"In very specific areas are commercial corridors which have proper zoning and density to allow this type of building," Saito said. "It's almost a responsibility if we're going to develop this land, we maximize its potential in terms of its density and what we put inside it."
That's ultimately why the team made the decision to demolish the Fishel's Furniture building, a 1907 building of masonry and concrete, and start from new construction.
"Clearly to do that, we need to use the entire block," Saito said. "The decision was born out of maximizing and is directly related to and supports the preservation of industrial uses within the industrial district."
While the city's been growing in jobs, population and density, especially in close-in neighborhoods, Gerding Edlen is making sure the mixed-use development in the industrial district is adding housing and contributing to the economy's many needs.
"The Central East Industrial District doesn't necessarily need new housing, in fact housing in generally precluded within the industrial district itself — very few places in the CEID are known to allow for those types of uses, and this is one of those locations," Saito said. "If you have the demand drivers pushing growth and have a protected industry sanctuary that exists there, it makes sense in those places — where this type of development is allowed — for it to happen in a way that promotes and maximizes the density that's allowed."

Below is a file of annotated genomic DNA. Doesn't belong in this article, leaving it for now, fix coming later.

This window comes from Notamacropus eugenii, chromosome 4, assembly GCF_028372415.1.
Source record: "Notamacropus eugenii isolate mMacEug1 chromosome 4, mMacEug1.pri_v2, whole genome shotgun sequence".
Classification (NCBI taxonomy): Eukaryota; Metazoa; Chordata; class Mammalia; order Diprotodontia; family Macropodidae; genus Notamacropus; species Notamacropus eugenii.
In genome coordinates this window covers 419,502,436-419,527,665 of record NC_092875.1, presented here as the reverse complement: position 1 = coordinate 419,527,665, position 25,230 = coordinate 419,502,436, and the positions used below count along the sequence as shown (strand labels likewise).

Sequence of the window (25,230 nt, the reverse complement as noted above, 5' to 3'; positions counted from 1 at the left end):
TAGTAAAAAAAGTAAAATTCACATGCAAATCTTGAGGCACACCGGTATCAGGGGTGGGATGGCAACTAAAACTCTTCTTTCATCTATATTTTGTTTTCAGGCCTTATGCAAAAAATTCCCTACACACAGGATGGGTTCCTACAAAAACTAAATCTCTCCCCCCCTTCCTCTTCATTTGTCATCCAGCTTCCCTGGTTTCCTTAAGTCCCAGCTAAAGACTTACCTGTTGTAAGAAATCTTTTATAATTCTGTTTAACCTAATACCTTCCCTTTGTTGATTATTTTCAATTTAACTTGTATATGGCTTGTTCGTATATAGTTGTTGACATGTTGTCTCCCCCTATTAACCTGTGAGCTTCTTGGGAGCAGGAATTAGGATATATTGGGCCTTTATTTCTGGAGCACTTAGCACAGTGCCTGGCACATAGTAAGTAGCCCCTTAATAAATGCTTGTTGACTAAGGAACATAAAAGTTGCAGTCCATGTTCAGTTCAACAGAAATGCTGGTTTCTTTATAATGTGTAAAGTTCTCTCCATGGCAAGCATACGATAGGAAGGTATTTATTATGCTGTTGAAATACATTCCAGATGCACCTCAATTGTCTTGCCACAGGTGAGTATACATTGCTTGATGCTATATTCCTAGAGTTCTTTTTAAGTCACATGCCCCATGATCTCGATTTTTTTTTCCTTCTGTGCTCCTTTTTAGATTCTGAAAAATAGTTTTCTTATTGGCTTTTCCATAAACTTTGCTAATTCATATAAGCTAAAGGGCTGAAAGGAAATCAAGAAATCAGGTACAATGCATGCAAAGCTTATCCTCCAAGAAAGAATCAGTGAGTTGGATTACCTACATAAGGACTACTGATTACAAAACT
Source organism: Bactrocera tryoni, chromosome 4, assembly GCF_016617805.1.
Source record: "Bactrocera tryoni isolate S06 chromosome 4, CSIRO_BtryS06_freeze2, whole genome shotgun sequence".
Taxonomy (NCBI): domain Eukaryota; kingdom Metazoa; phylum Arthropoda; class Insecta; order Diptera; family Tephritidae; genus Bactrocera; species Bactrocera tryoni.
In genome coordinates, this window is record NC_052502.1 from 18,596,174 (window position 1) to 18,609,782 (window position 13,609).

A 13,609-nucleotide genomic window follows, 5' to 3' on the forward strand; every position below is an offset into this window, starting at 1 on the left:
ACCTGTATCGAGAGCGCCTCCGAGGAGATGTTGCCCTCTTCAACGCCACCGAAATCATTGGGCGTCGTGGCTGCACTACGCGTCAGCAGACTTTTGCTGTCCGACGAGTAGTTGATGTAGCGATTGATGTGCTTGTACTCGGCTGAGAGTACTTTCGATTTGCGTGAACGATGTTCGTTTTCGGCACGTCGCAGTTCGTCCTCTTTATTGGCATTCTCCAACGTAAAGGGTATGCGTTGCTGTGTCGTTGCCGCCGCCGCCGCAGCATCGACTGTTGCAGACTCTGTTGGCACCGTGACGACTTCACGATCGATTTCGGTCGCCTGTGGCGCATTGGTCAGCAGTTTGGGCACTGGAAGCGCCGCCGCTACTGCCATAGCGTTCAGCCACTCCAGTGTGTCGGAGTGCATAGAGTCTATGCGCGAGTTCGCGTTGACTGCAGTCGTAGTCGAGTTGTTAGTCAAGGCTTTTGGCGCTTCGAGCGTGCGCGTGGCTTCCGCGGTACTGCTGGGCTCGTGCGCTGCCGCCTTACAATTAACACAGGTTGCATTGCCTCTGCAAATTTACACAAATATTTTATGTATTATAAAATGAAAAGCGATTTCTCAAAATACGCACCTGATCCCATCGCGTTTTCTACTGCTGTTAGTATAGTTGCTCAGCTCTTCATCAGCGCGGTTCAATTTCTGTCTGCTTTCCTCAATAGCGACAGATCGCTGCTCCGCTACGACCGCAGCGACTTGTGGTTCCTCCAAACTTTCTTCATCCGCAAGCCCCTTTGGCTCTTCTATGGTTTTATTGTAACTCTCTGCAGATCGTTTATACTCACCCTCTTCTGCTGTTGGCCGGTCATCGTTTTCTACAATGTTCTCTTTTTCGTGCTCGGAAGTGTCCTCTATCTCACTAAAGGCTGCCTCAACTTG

They intend to maximize the ability to serve multiple uses in providing both employment and housing.
"The biggest challenge was coming up with the right design that would both maximize the density and potential as well as kind of complement the other buildings around the bridgehead and live up to the importance of the location: finishing the gateway to the east side of the Burnside Bridge," Saito said. "It's a hard thing to live up to, so I would say the hardest thing for us moving through the design process was balancing the program, getting all the programs we wanted it to have and packaging it in a way that really lived up to that responsibility."
He said the City was great to work with although the design review process was longer than initially anticipated, "which in hindsight is not unusual given the importance of the location and prominence of the site, but it absolutely resulted in a better building," Saito said.
As for the construction timeline, the team will dig the underground parking before starting to come back up. The ground floor retail spaces will start being marketed later this summer when passersby will start to see 5 MLK rising. Completion is slated for the beginning of 2020.
"We're proud of all of it, we're building it, we're really happy about the program and the design and think it's going to be a great compliment to the bridgehead, the neighborhood and be a real success," Saito said. "We hope it will be something new and unique for the city."
5 S.E. Martin Luther King Jr. Blvd.
District: Central Eastside Industrial
Developer: Gerding Edlen
Designer: GREC Architects
General contractor: Hoffman Construction
Landscaping: Place Studio
Engineering: Glumac, KPFF
By Jules Rogers
Reporter, The Business Tribune